Mercat de les Flors
For the opening address of Internet Age Media’s IAM Weekend 2017, the co-founder Andres Colmenares read out loud the Perspective piece he wrote for Crack in March. “Let’s get political as we all get digital,” he writes, “It is time for us to imagine, cultivate and invent what happens next.”
As a conceptual backdrop to the talks, discussions and workshops that took place across the weekend, this credo of networked optimism served as a useful focal point throughout – exploring the ways in which our digital connectedness can bring about new possibilities and understandings. Elise By Olsen, the 17-year-old editor-in-chief of Recens Paper spoke at the opening ceremony – a perfect example of the open-minded consciousness that powered the discourse of the weekend.
The conversations frequently linked back to the political – both in terms of identifying issues and finding solutions. Amani Al-Khatahtbeh, the founder and editor of MuslimGirl, spoke about the steps her online website has taken to combat negative perceptions of Muslim women. Earlier this year, Al-Khatahtbeh organised a content partnership with Getty Images to combat the misrepresentation by producing a new photo-set of stock images which showed Muslim women in a more diverse range of scenarios. Elsewhere, accounts of ownership and mobilisation were shared by Vanessa Wruble, one of the co-founders of the Women’s March.
Eliza Anyangwe, the founder of The Nzinga Effect was another standout of the festival’s political strand – emphasising the importance of diversity being understood as “everyone as other”. This sentiment was echoed by Butterz founder Elijah in a conversation hosted by Crack Magazine. It was this amalgamation of voices and perspectives which formed the fabric of the weekend – figures from different worlds united by open dialogue.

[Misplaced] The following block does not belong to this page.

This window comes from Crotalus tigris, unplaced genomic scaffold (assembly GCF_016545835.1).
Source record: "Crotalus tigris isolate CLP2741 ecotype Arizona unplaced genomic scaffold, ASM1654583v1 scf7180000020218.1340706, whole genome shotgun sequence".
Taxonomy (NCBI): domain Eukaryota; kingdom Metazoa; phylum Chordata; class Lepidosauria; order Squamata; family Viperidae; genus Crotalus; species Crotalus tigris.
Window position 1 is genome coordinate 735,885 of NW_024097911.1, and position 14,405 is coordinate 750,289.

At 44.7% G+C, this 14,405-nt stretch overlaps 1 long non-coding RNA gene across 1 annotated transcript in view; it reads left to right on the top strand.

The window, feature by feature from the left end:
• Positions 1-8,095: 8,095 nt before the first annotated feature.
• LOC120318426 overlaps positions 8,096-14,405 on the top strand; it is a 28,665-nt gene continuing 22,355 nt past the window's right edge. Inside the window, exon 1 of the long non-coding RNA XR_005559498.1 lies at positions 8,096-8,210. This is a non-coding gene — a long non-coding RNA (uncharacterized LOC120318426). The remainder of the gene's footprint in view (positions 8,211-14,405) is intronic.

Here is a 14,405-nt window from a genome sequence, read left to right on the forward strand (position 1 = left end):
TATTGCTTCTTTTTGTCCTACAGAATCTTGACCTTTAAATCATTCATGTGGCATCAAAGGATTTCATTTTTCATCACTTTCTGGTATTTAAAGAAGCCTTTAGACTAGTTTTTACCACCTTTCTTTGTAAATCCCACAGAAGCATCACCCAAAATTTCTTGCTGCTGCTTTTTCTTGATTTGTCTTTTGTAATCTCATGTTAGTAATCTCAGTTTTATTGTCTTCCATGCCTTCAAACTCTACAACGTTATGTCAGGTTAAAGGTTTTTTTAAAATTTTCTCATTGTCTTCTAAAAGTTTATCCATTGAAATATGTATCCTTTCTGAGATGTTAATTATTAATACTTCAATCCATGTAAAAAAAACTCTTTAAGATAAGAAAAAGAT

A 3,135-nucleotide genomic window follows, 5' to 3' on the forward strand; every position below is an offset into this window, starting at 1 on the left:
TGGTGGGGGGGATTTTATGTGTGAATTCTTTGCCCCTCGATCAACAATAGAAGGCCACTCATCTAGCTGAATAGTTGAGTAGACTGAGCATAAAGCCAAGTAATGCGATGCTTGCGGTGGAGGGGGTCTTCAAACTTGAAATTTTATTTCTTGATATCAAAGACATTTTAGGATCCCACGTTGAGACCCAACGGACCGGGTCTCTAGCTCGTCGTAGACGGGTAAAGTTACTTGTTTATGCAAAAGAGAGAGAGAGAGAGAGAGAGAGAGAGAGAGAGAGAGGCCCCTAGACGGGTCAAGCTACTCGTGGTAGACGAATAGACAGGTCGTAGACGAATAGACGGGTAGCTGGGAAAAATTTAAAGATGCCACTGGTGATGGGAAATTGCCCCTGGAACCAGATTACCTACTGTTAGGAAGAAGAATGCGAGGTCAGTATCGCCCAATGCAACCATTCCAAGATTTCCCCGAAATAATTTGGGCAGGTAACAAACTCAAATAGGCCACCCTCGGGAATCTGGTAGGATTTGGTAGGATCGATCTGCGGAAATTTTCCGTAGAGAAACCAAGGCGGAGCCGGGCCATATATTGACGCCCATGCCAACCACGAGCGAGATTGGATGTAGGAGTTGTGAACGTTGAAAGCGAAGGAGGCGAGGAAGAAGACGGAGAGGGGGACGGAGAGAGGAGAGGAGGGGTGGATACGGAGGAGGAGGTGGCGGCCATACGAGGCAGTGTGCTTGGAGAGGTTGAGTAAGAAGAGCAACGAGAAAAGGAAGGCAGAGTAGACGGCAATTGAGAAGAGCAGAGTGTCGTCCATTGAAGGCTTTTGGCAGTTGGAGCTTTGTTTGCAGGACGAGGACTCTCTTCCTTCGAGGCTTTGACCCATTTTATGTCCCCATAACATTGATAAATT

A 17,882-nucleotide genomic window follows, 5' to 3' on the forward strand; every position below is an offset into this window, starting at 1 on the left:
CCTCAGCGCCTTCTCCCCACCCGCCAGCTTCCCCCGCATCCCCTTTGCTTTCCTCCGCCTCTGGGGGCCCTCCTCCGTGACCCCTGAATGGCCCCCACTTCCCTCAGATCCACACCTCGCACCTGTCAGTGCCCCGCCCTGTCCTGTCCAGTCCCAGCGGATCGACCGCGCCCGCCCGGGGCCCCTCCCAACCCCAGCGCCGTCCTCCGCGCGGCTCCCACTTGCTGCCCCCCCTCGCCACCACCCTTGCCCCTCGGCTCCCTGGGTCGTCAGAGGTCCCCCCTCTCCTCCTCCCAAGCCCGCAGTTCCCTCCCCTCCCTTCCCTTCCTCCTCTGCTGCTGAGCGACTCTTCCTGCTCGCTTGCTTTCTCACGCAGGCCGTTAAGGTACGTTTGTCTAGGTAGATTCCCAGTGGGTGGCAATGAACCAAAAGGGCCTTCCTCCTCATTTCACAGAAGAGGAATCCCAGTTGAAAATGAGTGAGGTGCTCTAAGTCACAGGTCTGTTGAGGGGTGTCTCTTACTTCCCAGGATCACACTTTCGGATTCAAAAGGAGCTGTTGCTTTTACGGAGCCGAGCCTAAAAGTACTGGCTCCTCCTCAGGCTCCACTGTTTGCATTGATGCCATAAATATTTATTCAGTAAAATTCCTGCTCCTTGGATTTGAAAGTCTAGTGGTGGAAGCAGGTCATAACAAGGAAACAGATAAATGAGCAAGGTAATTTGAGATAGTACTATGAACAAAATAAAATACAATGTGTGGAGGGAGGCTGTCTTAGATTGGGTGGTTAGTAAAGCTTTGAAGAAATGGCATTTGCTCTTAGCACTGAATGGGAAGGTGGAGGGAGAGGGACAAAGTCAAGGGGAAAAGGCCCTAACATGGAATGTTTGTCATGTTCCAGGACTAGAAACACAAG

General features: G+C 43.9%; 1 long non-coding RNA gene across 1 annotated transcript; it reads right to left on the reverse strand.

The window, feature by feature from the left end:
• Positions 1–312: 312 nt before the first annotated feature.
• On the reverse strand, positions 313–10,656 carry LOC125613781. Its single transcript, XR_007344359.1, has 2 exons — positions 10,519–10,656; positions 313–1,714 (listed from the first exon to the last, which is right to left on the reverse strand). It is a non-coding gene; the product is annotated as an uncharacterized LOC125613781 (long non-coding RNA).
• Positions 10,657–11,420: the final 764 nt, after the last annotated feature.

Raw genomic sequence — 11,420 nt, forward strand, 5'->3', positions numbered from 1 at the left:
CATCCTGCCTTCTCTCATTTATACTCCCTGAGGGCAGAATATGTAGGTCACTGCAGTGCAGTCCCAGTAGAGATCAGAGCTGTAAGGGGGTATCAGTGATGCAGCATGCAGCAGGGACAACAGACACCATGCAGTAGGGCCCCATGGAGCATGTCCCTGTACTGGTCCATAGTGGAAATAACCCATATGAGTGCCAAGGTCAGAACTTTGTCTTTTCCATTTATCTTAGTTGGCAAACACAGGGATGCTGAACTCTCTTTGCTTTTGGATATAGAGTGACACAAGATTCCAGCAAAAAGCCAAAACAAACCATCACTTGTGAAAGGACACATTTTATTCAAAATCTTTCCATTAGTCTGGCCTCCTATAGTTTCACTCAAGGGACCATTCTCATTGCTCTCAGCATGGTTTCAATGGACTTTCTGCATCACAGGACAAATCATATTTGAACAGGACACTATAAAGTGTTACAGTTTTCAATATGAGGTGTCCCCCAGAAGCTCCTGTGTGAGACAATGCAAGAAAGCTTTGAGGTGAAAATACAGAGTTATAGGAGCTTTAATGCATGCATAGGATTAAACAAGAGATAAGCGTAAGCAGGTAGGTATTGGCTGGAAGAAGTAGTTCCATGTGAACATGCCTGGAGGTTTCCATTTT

The sociopolitical themes extended to the more ostensibly trivial aspects of the timeline. Felix Magal, co-founder of Museum of Internet and celebrated meme aficionado, made a point of emphasising the apolitical nature of his work in light of the power amassed by memes and forum threads in US election.
Author and activist Jasmina Tešanović, and her husband the iconic science fiction writer Bruce Sterling closed the programme. “Thank god the system is broken – it gives you, the young generation, an opportunity to act” said Tešanović – capturing the essence of reconstruction and pathfinding which glued all the speakers together. Ricarda Messner and Caia Hagel of SOFA Magazine held a workshop of the final day where we played ‘Spin The Penis’. Spinning a marble cast phallus in the centre of a circle, prompting whoever it landed on to answer an intimate question about themselves.
The game forced us to get intimate with strangers – it was awkward at first, but the IRL manifestation of our ongoing social openness was a fitting finale for a weekend this enlightening. For professionals, this was a summit of optimistic explorers – a place for alternative ideas to be shared among those at the forefront of new technologies (many described themselves as coming “from the internet”).
For observers like myself, IAM Weekend 17 served as an introduction to new ideas and previously-unquestioned questions (I’m still mulling over Space10 considering the ethics of AI being imbued with religious beliefs). At the end of the conference, Lucy and Andres who founded IAM announced the theme for next year. ‘Subversion of Paradoxes’, typed onto the projected screen in realtime from a laptop backstage.
It might take us 12 months to process what we learned this year before we can begin to consider that title. It’s exciting to think what might happen in that time.